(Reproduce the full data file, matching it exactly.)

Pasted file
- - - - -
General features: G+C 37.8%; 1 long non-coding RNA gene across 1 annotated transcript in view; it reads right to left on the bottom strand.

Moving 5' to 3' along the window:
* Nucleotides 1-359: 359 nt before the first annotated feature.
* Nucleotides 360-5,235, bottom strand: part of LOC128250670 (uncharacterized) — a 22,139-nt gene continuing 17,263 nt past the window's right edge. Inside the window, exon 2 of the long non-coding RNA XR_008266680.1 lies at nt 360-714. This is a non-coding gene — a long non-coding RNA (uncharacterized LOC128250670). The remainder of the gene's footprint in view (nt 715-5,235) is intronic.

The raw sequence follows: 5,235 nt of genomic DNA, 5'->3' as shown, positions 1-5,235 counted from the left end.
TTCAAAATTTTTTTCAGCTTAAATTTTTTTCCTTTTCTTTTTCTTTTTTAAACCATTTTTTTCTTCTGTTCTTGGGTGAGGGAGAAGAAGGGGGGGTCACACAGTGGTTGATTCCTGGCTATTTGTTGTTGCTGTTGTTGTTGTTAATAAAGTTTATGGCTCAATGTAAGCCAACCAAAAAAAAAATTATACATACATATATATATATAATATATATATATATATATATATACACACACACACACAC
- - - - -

General features: G+C 37.8%; 1 long non-coding RNA gene across 1 annotated transcript in view; it reads right to left on the bottom strand.

Moving 5' to 3' along the window:
* Nucleotides 1-359: 359 nt before the first annotated feature.
* Nucleotides 360-5,235, bottom strand: part of LOC128250670 (uncharacterized) — a 22,139-nt gene continuing 17,263 nt past the window's right edge. Inside the window, exon 2 of the long non-coding RNA XR_008266680.1 lies at nt 360-714. This is a non-coding gene — a long non-coding RNA (uncharacterized LOC128250670). The remainder of the gene's footprint in view (nt 715-5,235) is intronic.

The raw sequence follows: 5,235 nt of genomic DNA, 5'->3' as shown, positions 1-5,235 counted from the left end.
TTCAAAATTTTTTTCAGCTTAAATTTTTTTCCTTTTCTTTTTCTTTTTTAAACCATTTTTTTCTTCTGTTCTTGGGTGAGGGAGAAGAAGGGGGGGTCACACAGTGGTTGATTCCTGGCTATTTGTTGTTGCTGTTGTTGTTGTTAATAAAGTTTATGGCTCAATGTAAGCCAACCAAAAAAAAAATTATACATACATATATATATATAATATATATATATATATATATATACACACACACACACAC